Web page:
Probably Lyon’s strongest point was a study that found that 81 percent of homicide defendants had at least one arrest, and 66 percent had multiple arrests. But anyone who wants to register a gun must undergo a background check. That’s a requirement in all states. Thus, the bad guys are highly unlikely to get a legal permit to carry a concealed weapon.
Conceal-Carry: Policy Issue
Paul Helmke, former president and CEO of the Brady Center to Prevent Gun Violence, said the right to possess a firearm is not unlimited and can be restricted. Concealed-carry is a policy choice communities need to make, but it is not a constitutional issue, he said.
Helmke referred to section 3 in Justice Antonin Scalia’s majority opinion in Heller, “Nothing in our opinion should be taken to cast doubt on longstanding prohibitions on the possession of firearms by felons and the mentally ill, or laws forbidding the carrying of firearms in sensitive places such as schools and government buildings, or laws imposing conditions and qualifications on the commercial sale of arms.”
Helmke concluded that any concealed-carry restrictions are policy issues to be settled legislatively, not through the courts.
Helmke, who has been elected mayor of Fort Wayne three times, said that conditions in the District of Columbia, as the seat of national government, may require a different policy to restrict carrying handguns.
“If we allow people to carry guns, either concealed or openly in the District, I do think we put a lot of government officials, [ambassadors, and operations] at risk.” He reminded the audience that in March 1981, a handgun was used on President Ronald Reagan in the District.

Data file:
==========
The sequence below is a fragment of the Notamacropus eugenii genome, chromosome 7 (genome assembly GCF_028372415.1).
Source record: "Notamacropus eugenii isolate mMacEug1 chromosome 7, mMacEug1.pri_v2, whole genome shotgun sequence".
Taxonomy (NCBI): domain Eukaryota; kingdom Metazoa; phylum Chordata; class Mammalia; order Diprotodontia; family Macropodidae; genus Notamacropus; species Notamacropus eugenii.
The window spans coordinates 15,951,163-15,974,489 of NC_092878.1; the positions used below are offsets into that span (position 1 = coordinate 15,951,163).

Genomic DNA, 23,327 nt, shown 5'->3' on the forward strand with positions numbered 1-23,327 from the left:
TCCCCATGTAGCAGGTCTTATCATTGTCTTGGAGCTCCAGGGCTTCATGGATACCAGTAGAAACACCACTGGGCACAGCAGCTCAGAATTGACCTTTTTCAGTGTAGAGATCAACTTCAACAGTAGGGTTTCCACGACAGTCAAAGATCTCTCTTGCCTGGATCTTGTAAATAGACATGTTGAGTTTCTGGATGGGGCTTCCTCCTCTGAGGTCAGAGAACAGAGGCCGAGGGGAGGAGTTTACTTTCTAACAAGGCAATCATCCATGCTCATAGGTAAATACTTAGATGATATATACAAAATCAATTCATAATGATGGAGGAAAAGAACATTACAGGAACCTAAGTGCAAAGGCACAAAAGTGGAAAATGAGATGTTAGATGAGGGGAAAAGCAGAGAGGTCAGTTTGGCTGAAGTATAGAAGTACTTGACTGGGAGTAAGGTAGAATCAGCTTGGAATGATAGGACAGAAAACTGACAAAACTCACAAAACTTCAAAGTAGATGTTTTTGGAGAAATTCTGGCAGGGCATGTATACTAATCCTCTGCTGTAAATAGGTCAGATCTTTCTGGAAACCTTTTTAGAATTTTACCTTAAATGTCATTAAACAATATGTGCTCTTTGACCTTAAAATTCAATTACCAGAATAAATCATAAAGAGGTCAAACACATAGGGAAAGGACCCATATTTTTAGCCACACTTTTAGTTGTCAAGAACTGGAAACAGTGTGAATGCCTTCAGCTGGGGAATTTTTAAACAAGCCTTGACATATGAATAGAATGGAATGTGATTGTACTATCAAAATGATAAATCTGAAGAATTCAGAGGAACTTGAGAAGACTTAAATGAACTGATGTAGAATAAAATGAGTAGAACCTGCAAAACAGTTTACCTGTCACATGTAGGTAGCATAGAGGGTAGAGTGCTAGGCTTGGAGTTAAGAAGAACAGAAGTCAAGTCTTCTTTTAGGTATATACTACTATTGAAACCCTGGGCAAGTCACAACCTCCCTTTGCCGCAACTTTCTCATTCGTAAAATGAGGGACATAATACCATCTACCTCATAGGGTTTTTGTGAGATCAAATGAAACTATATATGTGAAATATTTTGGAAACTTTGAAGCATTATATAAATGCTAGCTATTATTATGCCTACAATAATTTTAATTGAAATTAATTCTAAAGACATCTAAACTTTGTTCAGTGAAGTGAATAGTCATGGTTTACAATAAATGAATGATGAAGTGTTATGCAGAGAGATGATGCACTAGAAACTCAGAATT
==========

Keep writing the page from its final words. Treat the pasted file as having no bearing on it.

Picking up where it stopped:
Helmke was supported by D.C. Police Chief Lanier’s statement after the district court in July ruled against the District on banning the carrying of firearms: “My one focus really now is going to be security of our dignitaries in those really highly sensitive large events.”
Doubts on Concealed Weapons Value
Helmke was skeptical that allowing citizens to carry guns concealed or in the open would be a net positive.
Helmke pointed out that although having a gun in one’s home brings with it the risk that it will be turned on oneself or family members (this is 21 times more likely than it being used on an intruder), at least the risk is your own. When taking a gun outside the home, you put others at risk, he said.
Since 2007, 600 people in this country have been killed by concealed-carry permit holders. Fourteen law enforcement officers were killed by concealed-carry permit holders, he said.
Currently, in 25 percent of robberies and 5 percent of assaults, a gun is involved, he said. Helmke argued that with more people carrying concealed weapons, the criminals will respond, and use guns more. An escalation is likely, making us less safe, he said.
Helmke did not oppose law-abiding, well-trained persons like Lyon carrying a firearm, but he said “people can get a gun without any training.”
*Image of a handgun via Shutterstock